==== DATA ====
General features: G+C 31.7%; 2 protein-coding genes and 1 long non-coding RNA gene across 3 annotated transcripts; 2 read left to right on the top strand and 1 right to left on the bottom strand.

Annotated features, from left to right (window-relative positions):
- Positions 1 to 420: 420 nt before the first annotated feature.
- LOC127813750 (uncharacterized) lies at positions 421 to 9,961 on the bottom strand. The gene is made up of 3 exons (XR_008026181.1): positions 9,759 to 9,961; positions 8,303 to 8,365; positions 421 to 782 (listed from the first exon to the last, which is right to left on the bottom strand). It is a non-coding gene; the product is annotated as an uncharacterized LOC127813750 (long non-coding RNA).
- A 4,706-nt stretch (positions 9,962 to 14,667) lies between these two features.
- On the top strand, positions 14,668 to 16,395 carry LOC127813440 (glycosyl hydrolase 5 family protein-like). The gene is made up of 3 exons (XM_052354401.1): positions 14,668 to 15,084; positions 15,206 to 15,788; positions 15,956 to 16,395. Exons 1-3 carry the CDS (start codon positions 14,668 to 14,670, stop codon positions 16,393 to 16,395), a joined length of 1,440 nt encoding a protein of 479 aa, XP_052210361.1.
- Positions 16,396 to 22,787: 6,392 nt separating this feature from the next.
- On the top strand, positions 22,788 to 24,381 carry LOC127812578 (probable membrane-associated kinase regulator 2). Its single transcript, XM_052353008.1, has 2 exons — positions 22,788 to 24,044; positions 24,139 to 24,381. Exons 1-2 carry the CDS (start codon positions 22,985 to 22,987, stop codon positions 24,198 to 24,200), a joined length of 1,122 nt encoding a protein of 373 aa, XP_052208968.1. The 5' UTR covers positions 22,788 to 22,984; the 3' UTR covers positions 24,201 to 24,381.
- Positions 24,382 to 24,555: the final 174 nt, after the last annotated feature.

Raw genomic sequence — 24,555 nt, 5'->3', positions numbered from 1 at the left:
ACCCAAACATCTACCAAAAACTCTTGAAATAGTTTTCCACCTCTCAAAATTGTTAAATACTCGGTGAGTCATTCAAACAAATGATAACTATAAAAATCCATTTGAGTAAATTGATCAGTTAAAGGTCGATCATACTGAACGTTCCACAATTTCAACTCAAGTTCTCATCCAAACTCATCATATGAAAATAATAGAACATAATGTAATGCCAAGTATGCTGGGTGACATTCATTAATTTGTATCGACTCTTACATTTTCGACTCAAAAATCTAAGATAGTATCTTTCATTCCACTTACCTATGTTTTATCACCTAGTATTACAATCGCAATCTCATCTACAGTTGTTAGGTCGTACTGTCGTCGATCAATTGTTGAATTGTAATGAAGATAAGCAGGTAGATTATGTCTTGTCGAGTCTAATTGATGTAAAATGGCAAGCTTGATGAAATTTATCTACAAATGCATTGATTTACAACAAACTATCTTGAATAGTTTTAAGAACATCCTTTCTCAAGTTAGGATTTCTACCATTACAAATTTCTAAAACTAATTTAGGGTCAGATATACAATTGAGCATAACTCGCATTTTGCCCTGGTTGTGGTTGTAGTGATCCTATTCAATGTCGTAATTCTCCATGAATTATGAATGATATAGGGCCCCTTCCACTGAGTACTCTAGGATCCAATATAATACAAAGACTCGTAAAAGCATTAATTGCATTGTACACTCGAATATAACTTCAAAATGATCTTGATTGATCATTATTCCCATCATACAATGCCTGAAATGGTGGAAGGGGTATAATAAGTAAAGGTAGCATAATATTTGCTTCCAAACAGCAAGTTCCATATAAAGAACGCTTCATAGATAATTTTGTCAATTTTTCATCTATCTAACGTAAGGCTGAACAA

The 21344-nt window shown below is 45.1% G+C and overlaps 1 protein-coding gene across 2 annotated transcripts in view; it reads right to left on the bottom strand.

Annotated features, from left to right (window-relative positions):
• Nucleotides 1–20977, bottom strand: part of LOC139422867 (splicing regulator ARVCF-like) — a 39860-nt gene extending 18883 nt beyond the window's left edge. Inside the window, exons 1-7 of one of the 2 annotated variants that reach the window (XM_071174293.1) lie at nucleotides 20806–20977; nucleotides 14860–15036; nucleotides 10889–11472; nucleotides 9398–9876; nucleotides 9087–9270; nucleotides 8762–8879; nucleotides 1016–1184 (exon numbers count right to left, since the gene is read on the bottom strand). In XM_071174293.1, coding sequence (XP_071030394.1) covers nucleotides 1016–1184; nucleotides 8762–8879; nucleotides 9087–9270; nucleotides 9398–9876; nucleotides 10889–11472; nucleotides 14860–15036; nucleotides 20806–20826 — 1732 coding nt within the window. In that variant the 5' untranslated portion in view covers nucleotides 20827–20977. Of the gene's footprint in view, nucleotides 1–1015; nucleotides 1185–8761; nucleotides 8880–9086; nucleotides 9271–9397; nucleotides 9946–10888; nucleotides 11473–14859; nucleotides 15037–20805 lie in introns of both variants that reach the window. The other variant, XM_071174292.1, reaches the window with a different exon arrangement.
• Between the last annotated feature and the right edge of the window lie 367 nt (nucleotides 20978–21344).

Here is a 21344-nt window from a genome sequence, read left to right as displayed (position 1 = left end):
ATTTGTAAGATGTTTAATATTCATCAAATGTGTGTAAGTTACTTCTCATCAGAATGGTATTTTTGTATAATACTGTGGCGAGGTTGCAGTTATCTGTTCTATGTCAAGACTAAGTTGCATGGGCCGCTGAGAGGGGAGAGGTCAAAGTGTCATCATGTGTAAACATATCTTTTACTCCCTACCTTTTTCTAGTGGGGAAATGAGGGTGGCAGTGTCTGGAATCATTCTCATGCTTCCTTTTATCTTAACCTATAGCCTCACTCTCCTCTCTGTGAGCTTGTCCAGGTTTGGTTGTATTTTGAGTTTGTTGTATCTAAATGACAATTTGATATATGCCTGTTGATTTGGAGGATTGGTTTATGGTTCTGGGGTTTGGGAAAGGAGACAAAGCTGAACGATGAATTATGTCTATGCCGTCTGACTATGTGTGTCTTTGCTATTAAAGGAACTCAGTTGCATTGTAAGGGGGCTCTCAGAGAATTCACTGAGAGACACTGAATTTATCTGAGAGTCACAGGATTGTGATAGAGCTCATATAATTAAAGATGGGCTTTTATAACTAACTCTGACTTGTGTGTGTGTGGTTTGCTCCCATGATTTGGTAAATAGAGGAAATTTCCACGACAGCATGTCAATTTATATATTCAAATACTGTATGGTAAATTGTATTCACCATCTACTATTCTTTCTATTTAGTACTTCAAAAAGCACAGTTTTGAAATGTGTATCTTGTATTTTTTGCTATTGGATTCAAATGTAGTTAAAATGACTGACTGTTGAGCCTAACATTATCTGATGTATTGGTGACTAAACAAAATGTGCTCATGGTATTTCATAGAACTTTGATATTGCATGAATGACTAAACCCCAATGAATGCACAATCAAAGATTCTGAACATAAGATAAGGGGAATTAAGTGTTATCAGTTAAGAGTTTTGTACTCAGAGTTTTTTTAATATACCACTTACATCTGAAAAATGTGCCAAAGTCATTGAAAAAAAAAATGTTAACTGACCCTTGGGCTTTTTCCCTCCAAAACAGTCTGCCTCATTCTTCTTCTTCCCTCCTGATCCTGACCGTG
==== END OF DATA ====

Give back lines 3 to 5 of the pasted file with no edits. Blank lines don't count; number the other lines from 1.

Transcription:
- Positions 1 to 420: 420 nt before the first annotated feature.
- LOC127813750 (uncharacterized) lies at positions 421 to 9,961 on the bottom strand. The gene is made up of 3 exons (XR_008026181.1): positions 9,759 to 9,961; positions 8,303 to 8,365; positions 421 to 782 (listed from the first exon to the last, which is right to left on the bottom strand). It is a non-coding gene; the product is annotated as an uncharacterized LOC127813750 (long non-coding RNA).
- A 4,706-nt stretch (positions 9,962 to 14,667) lies between these two features.